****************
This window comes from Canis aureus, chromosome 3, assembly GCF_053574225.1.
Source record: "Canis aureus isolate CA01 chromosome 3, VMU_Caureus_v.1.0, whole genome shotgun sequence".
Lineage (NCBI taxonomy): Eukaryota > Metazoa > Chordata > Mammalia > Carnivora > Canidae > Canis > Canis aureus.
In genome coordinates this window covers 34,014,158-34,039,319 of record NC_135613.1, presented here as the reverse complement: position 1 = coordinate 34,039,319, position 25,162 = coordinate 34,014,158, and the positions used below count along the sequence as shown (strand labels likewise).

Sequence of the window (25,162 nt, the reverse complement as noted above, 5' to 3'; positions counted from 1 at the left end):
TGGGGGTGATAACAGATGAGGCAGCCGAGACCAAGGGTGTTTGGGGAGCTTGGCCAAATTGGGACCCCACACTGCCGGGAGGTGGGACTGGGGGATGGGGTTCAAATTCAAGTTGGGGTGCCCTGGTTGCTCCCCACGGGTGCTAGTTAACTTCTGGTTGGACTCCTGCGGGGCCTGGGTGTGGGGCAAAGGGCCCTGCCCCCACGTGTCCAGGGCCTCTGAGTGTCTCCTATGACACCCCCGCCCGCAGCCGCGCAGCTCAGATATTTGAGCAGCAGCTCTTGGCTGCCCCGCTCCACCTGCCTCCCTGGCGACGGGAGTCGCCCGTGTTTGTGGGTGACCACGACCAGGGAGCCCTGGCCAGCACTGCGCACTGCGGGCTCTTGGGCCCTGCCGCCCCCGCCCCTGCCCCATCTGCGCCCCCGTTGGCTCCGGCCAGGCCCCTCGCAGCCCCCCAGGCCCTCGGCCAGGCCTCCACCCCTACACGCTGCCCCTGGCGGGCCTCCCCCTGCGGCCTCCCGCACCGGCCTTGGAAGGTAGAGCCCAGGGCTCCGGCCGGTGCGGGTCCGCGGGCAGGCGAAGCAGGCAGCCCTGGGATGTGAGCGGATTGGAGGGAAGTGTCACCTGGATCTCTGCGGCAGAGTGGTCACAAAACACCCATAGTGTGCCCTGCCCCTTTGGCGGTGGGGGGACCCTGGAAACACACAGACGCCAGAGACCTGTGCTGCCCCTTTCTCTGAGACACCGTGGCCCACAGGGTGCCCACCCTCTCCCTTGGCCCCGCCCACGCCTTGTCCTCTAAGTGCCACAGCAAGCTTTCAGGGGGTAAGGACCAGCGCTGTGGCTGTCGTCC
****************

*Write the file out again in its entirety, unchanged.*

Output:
This window comes from Canis aureus, chromosome 3, assembly GCF_053574225.1.
Source record: "Canis aureus isolate CA01 chromosome 3, VMU_Caureus_v.1.0, whole genome shotgun sequence".
Lineage (NCBI taxonomy): Eukaryota > Metazoa > Chordata > Mammalia > Carnivora > Canidae > Canis > Canis aureus.
In genome coordinates this window covers 34,014,158-34,039,319 of record NC_135613.1, presented here as the reverse complement: position 1 = coordinate 34,039,319, position 25,162 = coordinate 34,014,158, and the positions used below count along the sequence as shown (strand labels likewise).

Sequence of the window (25,162 nt, the reverse complement as noted above, 5' to 3'; positions counted from 1 at the left end):
TGGGGGTGATAACAGATGAGGCAGCCGAGACCAAGGGTGTTTGGGGAGCTTGGCCAAATTGGGACCCCACACTGCCGGGAGGTGGGACTGGGGGATGGGGTTCAAATTCAAGTTGGGGTGCCCTGGTTGCTCCCCACGGGTGCTAGTTAACTTCTGGTTGGACTCCTGCGGGGCCTGGGTGTGGGGCAAAGGGCCCTGCCCCCACGTGTCCAGGGCCTCTGAGTGTCTCCTATGACACCCCCGCCCGCAGCCGCGCAGCTCAGATATTTGAGCAGCAGCTCTTGGCTGCCCCGCTCCACCTGCCTCCCTGGCGACGGGAGTCGCCCGTGTTTGTGGGTGACCACGACCAGGGAGCCCTGGCCAGCACTGCGCACTGCGGGCTCTTGGGCCCTGCCGCCCCCGCCCCTGCCCCATCTGCGCCCCCGTTGGCTCCGGCCAGGCCCCTCGCAGCCCCCCAGGCCCTCGGCCAGGCCTCCACCCCTACACGCTGCCCCTGGCGGGCCTCCCCCTGCGGCCTCCCGCACCGGCCTTGGAAGGTAGAGCCCAGGGCTCCGGCCGGTGCGGGTCCGCGGGCAGGCGAAGCAGGCAGCCCTGGGATGTGAGCGGATTGGAGGGAAGTGTCACCTGGATCTCTGCGGCAGAGTGGTCACAAAACACCCATAGTGTGCCCTGCCCCTTTGGCGGTGGGGGGACCCTGGAAACACACAGACGCCAGAGACCTGTGCTGCCCCTTTCTCTGAGACACCGTGGCCCACAGGGTGCCCACCCTCTCCCTTGGCCCCGCCCACGCCTTGTCCTCTAAGTGCCACAGCAAGCTTTCAGGGGGTAAGGACCAGCGCTGTGGCTGTCGTCC